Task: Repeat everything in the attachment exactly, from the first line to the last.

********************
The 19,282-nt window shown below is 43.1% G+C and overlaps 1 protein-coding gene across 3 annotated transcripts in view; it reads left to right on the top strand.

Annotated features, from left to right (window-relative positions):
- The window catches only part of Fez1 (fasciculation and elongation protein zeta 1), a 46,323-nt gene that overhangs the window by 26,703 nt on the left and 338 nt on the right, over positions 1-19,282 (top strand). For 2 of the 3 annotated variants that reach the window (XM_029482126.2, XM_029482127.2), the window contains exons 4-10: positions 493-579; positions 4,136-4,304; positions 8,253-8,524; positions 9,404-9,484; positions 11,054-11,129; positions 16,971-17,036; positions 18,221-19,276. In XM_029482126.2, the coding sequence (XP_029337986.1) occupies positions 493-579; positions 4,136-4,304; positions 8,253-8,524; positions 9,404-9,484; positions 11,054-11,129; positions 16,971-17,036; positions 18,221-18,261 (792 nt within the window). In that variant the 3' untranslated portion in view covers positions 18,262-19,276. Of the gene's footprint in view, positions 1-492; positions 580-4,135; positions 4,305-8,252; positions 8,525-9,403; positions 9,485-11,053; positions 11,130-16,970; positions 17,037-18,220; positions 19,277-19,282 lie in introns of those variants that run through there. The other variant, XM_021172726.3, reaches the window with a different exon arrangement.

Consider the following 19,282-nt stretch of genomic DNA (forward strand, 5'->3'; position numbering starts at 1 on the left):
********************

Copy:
The 19,282-nt window shown below is 43.1% G+C and overlaps 1 protein-coding gene across 3 annotated transcripts in view; it reads left to right on the top strand.

Annotated features, from left to right (window-relative positions):
- The window catches only part of Fez1 (fasciculation and elongation protein zeta 1), a 46,323-nt gene that overhangs the window by 26,703 nt on the left and 338 nt on the right, over positions 1-19,282 (top strand). For 2 of the 3 annotated variants that reach the window (XM_029482126.2, XM_029482127.2), the window contains exons 4-10: positions 493-579; positions 4,136-4,304; positions 8,253-8,524; positions 9,404-9,484; positions 11,054-11,129; positions 16,971-17,036; positions 18,221-19,276. In XM_029482126.2, the coding sequence (XP_029337986.1) occupies positions 493-579; positions 4,136-4,304; positions 8,253-8,524; positions 9,404-9,484; positions 11,054-11,129; positions 16,971-17,036; positions 18,221-18,261 (792 nt within the window). In that variant the 3' untranslated portion in view covers positions 18,262-19,276. Of the gene's footprint in view, positions 1-492; positions 580-4,135; positions 4,305-8,252; positions 8,525-9,403; positions 9,485-11,053; positions 11,130-16,970; positions 17,037-18,220; positions 19,277-19,282 lie in introns of those variants that run through there. The other variant, XM_021172726.3, reaches the window with a different exon arrangement.

Consider the following 19,282-nt stretch of genomic DNA (forward strand, 5'->3'; position numbering starts at 1 on the left):